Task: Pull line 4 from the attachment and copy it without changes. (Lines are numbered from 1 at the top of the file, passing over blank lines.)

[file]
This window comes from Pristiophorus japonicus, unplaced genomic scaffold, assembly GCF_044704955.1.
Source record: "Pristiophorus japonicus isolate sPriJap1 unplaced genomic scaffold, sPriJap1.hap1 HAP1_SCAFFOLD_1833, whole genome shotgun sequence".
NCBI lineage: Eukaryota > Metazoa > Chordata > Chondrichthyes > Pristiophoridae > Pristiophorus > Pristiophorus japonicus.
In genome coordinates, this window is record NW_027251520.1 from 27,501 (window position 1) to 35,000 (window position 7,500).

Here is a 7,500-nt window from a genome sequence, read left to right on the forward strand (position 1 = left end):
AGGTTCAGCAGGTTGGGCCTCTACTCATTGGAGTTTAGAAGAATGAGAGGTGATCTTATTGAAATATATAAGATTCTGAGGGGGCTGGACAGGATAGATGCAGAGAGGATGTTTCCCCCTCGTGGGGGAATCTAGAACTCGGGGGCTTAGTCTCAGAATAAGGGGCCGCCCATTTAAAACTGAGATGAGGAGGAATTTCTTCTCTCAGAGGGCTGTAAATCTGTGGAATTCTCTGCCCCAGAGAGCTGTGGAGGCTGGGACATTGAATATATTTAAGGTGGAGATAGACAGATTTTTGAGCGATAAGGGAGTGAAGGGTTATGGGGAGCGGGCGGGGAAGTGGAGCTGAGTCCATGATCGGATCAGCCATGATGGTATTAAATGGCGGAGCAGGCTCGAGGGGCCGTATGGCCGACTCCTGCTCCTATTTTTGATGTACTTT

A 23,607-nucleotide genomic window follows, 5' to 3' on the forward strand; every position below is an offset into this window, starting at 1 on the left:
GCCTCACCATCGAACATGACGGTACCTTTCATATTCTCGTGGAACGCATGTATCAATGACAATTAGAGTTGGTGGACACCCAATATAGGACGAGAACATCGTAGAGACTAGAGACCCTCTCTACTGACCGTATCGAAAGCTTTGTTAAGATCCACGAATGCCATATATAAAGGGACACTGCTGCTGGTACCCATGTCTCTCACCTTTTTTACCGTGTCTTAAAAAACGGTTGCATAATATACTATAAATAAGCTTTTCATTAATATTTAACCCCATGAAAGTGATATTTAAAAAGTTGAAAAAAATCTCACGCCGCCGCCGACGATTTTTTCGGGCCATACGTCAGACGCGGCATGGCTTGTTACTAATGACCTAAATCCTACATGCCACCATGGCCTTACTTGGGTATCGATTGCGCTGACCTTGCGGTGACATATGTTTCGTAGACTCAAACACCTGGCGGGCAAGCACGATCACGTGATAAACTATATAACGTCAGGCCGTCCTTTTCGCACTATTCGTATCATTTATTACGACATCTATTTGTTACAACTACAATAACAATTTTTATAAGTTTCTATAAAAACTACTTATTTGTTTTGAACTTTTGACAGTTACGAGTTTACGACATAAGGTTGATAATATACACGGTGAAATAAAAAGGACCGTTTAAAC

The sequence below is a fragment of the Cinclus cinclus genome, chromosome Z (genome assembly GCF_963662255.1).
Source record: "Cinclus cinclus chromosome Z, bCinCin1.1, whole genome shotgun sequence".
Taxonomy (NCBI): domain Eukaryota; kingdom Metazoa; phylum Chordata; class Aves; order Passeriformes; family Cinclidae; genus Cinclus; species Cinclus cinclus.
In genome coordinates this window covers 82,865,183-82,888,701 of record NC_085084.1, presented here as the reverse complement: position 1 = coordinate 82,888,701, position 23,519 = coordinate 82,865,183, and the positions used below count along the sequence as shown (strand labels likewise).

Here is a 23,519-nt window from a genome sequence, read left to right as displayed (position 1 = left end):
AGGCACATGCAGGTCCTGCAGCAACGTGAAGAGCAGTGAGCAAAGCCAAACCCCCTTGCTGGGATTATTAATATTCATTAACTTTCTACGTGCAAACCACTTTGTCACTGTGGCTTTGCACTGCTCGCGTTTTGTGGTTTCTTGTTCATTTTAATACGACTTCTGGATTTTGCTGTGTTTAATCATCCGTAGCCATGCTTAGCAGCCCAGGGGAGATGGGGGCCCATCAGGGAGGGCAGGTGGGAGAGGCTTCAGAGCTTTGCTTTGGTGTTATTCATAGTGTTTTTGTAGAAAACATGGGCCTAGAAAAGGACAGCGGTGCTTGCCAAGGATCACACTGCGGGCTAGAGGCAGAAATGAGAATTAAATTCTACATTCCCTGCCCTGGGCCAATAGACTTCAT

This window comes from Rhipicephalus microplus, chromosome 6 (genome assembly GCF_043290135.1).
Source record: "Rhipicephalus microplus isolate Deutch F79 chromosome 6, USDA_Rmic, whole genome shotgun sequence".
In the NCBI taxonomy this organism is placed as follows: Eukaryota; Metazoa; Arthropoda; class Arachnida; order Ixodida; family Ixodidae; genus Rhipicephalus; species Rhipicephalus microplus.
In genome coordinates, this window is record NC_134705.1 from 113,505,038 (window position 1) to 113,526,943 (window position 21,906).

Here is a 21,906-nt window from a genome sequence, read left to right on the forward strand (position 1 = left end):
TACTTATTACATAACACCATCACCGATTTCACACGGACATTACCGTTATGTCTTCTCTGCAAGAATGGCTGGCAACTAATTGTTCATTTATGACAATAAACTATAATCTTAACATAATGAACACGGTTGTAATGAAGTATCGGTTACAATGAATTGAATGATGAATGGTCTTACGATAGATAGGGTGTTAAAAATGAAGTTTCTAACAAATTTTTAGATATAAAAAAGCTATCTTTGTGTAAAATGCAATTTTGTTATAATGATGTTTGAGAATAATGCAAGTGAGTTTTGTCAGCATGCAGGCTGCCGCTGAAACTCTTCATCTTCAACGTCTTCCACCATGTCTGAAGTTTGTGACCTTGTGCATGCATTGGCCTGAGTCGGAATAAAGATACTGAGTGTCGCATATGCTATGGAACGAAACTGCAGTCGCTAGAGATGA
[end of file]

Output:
In genome coordinates, this window is record NW_027251520.1 from 27,501 (window position 1) to 35,000 (window position 7,500).